One of Burnaby’s biggest grocery and drug retailers is reporting that profits have surged at its stores across the country at a time when inflation is pushing prices to sky-high levels.
Loblaw Companies Ltd. operates Real Canadian Superstore at Metropolis at Metrotown, as well as multiple Shoppers Drug Mart stores in Burnaby and the Wholesale Club on Kingsway in the Metotown area.
On Wednesday, the company reported that during the quarter ended March 26, its profit available to common shareholders totalled $437 million or $1.30 per diluted share for the 12-week period compared with $313 million or 90 cents per diluted share a year earlier for a $124 million increase.
Drug retail same-store sales grew 5.2%, with pharmacy same-store sales up 6.8% and front store same-store sales increasing 3.6%.
Food retail same-store sales rose 2.1%, benefiting from higher than normal eat-at-home levels, the company said. Revenue for the quarter totalled $12.26 billion, up from $11.87 billion in the same quarter last year.
This comes as food prices increased by 7.7% year over year in March – the highest annual rate of food inflation since March 2009, according to Statistics Canada.
Price hikes with many grocery retailers resulted from global supply-chain disruptions that increased input costs and shipping rates for growers and manufacturers. Those producers then passed those costs on to consumers to make their businesses viable.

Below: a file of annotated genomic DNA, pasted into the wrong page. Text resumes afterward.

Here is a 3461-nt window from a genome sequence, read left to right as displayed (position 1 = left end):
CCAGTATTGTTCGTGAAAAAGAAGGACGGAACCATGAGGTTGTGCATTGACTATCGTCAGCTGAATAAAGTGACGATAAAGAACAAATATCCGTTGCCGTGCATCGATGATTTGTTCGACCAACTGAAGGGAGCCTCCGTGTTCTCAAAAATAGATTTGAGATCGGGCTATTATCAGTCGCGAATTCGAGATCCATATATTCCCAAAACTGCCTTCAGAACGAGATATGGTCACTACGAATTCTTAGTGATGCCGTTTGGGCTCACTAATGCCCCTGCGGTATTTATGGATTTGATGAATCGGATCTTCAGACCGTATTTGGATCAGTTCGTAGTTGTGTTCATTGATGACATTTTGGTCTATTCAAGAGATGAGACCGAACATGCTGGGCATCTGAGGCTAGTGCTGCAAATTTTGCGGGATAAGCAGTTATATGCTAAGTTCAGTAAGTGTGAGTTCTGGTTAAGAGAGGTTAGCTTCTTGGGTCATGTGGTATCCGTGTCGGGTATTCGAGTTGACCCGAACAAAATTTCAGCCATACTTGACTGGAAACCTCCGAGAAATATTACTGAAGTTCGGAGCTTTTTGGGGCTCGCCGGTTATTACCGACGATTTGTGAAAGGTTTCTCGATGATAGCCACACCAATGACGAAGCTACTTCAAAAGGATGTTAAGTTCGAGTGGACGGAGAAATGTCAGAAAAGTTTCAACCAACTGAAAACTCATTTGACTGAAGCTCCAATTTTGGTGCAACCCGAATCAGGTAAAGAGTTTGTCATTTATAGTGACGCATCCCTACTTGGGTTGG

Unfavourable growing conditions reduced farm output in parts of the world, leading to higher prices because there was less supply to meet steady demand.
Loblaw said that rising prices have pushed many shoppers to find discount options.
"After President's Choice, our No Name brand is the second largest (private label brand) in the country," Loblaw chairman and president Galen G. Weston said during a conference call.
"Through the promise of excellent products at incredibly low prices, sales are at all-time highs," he said. "This is an indication of the Canadian consumers' steadily increasing focus on value."
Here is a snapshot of how food prices have gone up.
Prices for fresh or frozen beef increased 12.1 per cent in March compared with the same month in 2021, according to Statistics Canada.
COVID-19-related production plant shutdowns were to blame for part of that increase.
Poultry prices rose 6.8 per cent year over year in March, according to Statistics Canada. Price hikes for chicken were slightly higher: 7.4 per cent in that same time period.
Poultry is supply-managed in Canada to stabilize prices, but grocers are still able to charge higher prices to meet consumer demand.
Prices for dairy products and eggs increased 8.5 per cent in March compared with the same month in 2021, according to Statistics Canada.
Within that category, butter prices jumped the most: up 16 per cent.
Fresh fruit prices were up nine per cent in March compared with a year earlier.
Fresh vegetable prices increased by 4.6 per cent in March compared with a year earlier.
Higher prices for produce vegetables come from increased input costs such as fertilizer and labour.
Oil prices were recently higher than they had been since mid-2009. That increases shipping costs.
Price increases for packaged foods have followed the overall inflationary trend. Prices for sugar, chocolate, oil, coffee, spices and other products increased nine per cent in March compared with the same month a year ago, according to Statistics Canada.
- With additional reporting by the Canadian Press and Glen Korstrom, Business in Vancouver